The Internet and your kids: A safety guide

These days technology is everywhere. And while it can be great and educational for kids, there are also hidden dangers.

Cyberbullying, inappropriate content, online predators and a lack of privacy are all pitfalls of the Internet.

So how can you strike a careful balance between allowing your kids online and keeping them safe? Here are five tips that will help.

1. Keep an open dialogue. Talk with your kids about online dangers and why it’s vitally important not to share personal information with people online.

When you first begin letting your child go online, establish a set of rules regarding Internet use. This can include limits on time spent online not related to schoolwork as well as a specific set of websites that are permitted or not permitted.

When it comes to everyday life, you want your kids to come to you with any concerns they have or when they feel uncomfortable. Remind them that the same is true online. If something doesn’t feel or seem right to them, encourage them to log off and talk with you. Emphasize that no matter what, it’s nothing to be embarrassed about.

2. Keep computers in common areas. These days, your child or teen may have a laptop of his or her own. That’s great — but make sure the computer is used only in the living room, kitchen or in another area with others around.

Don’t limit this rule to just computers, either. While your child may wander the house or even the town with a cell phone or tablet, set a rule that all devices must be retired to a certain place in the house at night.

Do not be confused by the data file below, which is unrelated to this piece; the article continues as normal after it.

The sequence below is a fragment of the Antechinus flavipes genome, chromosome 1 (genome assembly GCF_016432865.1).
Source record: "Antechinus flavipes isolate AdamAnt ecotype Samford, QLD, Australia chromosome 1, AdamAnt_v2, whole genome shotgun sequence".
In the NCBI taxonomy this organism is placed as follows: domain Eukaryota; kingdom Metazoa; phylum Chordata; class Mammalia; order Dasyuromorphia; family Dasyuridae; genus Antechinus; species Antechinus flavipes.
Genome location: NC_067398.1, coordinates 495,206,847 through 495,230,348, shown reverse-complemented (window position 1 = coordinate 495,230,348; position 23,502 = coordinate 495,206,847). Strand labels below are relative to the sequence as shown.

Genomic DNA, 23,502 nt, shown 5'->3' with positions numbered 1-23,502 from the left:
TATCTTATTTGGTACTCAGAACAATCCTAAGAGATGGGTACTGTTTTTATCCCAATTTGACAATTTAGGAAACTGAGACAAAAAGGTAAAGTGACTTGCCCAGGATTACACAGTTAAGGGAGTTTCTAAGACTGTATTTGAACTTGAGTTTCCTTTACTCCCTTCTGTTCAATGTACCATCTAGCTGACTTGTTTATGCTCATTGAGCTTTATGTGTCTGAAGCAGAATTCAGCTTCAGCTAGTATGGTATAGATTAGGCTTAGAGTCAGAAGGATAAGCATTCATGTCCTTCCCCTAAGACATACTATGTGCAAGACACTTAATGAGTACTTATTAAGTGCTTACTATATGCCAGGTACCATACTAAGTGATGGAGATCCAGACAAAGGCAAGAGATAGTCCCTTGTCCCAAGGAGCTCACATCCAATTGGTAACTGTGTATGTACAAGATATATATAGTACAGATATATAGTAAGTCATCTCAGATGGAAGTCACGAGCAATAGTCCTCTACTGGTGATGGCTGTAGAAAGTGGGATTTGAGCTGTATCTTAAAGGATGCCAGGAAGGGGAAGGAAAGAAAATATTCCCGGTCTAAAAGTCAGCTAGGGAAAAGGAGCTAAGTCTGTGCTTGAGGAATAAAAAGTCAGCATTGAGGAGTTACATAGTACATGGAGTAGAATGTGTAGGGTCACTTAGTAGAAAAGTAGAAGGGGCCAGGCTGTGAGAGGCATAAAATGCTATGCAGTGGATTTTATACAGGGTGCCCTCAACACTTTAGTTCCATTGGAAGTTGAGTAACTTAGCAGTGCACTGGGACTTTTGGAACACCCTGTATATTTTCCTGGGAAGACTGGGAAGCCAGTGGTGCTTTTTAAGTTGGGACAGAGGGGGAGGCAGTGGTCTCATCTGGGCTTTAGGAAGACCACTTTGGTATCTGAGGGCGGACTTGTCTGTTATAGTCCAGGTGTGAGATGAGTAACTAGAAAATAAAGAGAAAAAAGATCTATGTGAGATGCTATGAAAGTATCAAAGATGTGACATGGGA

With mom or dad within sight, your child is less likely to look at inappropriate websites.

3. Monitor all devices. Keep an eye on how cell phones, gaming systems, tablets and computers are being used. Regularly take a look at the history on each Internet browser to see what everyone in the household is looking at.

Look into safety features that allow you to block certain websites. If your kids or teens are regularly using devices in other places, such as the library, check into what online protection is used there.

4. Surf with your kids at first. When your children first begin to explore the Internet, do it with them. This time spent together is an opportunity to teach kids about how to use the Web safely.

To make it easier for kids to access appropriate content, visit those websites together and then bookmark the sites for quick access.

5. Keep an eye on social media and email. While social media has opened up a world of new opportunities in the last decade, these networks also make it easier for online bullies and predators to gain access to your child.

Because they aren’t seeing someone in person, kids may be more likely to give out personal information, such as phone numbers, addresses and even details about when they leave for school. Emphasize to your child that personal information should be kept personal — not given out to unfamiliar people online.

When your tween or teen first opens social media accounts or an email account, it’s important that you have the user ID and password to access the account. This will allow you to monitor messages and ensure your child is staying safe and appropriate.

When it comes to raising your children, your pediatrician can be a go-to resource. Don’t have a pediatrician or looking for a new one? Find one here.